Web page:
Moderators: Random Orbital Bob, nev, Charley, CHJ, Noel

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By Paul.J
#701014
Very nice Chasney :D
I can see a green tinge to the lid on this one.?
Any chance of doing one with the beads all the way down,i think it might look good with the Oak broken up by them??
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By CHJ
#701681
A little smaller & a bit better balance on base to top detail,
Wood type swap around gives a quieter presentation I think.
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Walnut & Oak, 110mm dia.
User avatar
By gus3049
#701682
CHJ wrote:A little smaller & a bit better balance on base to top detail,
Wood type swap around gives a quieter presentation I think.
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Walnut & Oak, 110mm dia.


Its more obvious where the lid is but I agree that the balance is nicer now. Wouldn't say no to any of them though :D
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By CHJ
#707770
Managed an hour in the shed this morning , house guests having gone on yet another tourist trip around Wiltshire, so did not have to have my sociability hat on.

Another little "thank you" for a wood donator.
Walnut & Oak.

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By CHJ
#710102
Back to basics for the next few days, having to clear out some old oddments of the hoard to meet a request.
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Beech, spalted and otherwise, both 120mm dia.
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By gus3049
#710173
Nowt wrong with the basics apparently.

I wish I had some beech, seems rare round here. The few bits I've had were lovely to turn and finish.

I haven't seen the inside of my workshop for weeks, ever since the goblet hell bit. Hopefully, the last bedroom will be finished next week and I can make stuff round again.
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By CHJ
#710245
Another couple of basics, still they at least have forced some sorting through of all those 'might be usable' bits.
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Spalted Beech, 147mm dia.
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Ash, 144mm dia.
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By richburrow
#710312
Nice shapes chas!!!!!! I also like the esher look you have got going on.
Hope you are well mate.
Rich
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By CHJ
#710352
Thanks Rich, have a mound of segmented stuff in prep. but a request for some more basics has got me digging in the depths of the wood shed for any remains of the persons supplied wood that is dry enough. Those are my only remit, must be their wood and simple 'user' forms.
So I'm letting the oddments of wood dictate what has been hiding in there for the last three years or so.
Still not enough hours in the day so I guess all is well on the personal front thanks.
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By CHJ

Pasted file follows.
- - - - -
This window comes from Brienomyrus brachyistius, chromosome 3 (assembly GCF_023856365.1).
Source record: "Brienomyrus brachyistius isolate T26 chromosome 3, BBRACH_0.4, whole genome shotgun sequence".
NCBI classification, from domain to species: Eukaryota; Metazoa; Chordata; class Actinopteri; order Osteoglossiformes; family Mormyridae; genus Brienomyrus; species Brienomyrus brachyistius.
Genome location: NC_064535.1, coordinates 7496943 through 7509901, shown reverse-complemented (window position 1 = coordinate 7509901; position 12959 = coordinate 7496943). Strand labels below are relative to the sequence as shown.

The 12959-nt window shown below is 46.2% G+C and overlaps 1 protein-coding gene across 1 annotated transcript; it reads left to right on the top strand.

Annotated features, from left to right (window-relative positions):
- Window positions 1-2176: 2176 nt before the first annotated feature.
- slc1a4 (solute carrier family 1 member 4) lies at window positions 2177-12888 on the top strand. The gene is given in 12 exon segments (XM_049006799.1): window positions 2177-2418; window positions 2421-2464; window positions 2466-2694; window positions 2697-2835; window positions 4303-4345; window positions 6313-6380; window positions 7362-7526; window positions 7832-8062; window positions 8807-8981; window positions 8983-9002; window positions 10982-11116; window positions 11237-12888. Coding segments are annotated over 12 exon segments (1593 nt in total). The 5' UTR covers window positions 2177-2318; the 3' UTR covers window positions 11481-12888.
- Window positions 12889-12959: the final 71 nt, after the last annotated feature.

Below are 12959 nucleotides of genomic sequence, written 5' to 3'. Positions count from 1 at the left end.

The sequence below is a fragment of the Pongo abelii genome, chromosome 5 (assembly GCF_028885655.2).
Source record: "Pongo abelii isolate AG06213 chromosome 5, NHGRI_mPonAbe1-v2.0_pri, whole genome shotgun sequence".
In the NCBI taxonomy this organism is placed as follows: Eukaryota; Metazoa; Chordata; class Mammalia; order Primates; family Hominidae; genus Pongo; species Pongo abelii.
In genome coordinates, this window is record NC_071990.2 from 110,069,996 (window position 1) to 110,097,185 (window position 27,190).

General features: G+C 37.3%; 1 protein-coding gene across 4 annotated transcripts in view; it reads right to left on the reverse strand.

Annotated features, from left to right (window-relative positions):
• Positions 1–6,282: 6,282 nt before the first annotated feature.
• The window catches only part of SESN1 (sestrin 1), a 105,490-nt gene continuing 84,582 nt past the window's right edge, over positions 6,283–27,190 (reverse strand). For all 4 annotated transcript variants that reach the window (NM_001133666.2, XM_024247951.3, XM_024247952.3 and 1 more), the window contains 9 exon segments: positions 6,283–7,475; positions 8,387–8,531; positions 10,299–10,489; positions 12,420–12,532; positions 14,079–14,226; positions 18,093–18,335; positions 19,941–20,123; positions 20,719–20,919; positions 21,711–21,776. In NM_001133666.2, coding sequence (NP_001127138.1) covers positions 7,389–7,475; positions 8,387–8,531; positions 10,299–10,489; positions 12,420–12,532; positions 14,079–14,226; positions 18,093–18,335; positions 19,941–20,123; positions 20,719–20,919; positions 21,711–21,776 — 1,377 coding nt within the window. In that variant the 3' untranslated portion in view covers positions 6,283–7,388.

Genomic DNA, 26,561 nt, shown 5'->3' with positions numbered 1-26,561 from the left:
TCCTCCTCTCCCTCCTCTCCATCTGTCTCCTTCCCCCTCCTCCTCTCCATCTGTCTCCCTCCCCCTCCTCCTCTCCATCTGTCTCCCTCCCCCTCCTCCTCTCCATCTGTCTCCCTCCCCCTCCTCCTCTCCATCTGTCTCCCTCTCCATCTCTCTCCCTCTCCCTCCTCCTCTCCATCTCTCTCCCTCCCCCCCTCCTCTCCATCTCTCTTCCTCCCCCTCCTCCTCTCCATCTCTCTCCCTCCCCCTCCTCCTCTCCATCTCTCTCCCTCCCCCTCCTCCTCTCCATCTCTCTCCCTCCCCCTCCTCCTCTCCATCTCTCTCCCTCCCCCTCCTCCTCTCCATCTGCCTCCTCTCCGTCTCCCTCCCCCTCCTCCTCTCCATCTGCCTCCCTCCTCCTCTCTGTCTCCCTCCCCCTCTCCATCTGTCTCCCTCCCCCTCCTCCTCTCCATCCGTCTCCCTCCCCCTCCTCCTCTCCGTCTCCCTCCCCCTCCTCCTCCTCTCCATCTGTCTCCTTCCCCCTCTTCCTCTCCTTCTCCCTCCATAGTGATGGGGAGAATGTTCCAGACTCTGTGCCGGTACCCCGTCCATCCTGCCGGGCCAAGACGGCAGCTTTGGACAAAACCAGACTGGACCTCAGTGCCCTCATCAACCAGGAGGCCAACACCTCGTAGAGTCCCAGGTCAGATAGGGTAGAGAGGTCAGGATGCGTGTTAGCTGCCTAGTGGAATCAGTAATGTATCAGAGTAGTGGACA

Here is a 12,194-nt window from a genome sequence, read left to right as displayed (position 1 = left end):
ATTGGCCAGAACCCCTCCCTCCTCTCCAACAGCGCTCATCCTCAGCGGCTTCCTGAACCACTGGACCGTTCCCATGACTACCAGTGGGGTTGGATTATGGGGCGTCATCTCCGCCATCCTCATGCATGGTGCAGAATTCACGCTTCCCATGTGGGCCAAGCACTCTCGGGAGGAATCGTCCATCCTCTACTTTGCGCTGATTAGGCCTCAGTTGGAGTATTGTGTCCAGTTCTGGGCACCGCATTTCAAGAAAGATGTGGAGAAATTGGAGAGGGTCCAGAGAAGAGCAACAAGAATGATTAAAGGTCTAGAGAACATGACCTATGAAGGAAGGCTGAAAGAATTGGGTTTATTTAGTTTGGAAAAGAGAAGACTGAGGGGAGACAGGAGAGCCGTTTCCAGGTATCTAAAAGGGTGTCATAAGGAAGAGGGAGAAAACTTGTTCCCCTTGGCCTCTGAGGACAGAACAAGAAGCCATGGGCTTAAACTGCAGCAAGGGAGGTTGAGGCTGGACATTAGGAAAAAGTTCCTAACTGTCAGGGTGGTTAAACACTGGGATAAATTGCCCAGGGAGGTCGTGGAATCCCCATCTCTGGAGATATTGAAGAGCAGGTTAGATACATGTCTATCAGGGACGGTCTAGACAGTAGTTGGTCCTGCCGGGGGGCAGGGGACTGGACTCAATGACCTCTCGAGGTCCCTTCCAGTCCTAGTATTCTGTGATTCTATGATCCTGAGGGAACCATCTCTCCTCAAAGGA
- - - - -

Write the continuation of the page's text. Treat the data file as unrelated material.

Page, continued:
#710446
Well, recipient wants them warts and all, good job else this one would have been in the bin more than once, not the most enjoyable couple of hours in the shed trying to cope with the split personality of the blank.
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Yew 210mm dia.
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By Grahamshed
#710456
I think showing stuff like this should be banned. It makes me want to get on with clearing space for a lathe and I have to many other things to do.
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By CHJ
#710595
Now here's an example of the perverse nature of a lump of wood, admittedly usually only seen by turners.
This piece and the previous bowl are from the same log, and serves as an example of the problems discussed in this earlier thread.
Log was sawn down the middle and the two halves stored adjacent to each other with the sawn faces about 1cm apart, some 2+ years.

The previous piece had bark falling off over 3/4 of its periphery when taken off the shelf, this piece needed only one piece about 4mm long near a split bonding to the edge.
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Yew 230mm dia.
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By CHJ
#710602
Doug B wrote:It must be good to get back on the solid wood after all the segmented work Chas, you have more patience than me.


Mixed feelings about the the difference between the two disciplines Doug, the segmented stuff takes longer overall but gives some satisfaction at achieving the accuracy of cutting and as they are assembled in stages each process is short and can be fitted in in short bursts of time. The bulk of waste generation and management being at the saw and firewood bin stage.

The 'Solid' stuff has the vagaries of the home dried wood to contend with and they don't always show until you have spent an hour or so in prep and roughing.
Further to that with something like the natural edge they have to be done all in one go so to speak because of movement and can entail 2-3 hrs continuous turning without a significant break so are a bit of a chore, so is the clearing up of the mound of shavings at the end of the session.

Guess it all boils down to what mood I'm in as to which I enjoy the most, maybe it's even something different like the brief vision of a little space I occasionally manage to make on a drying shelf.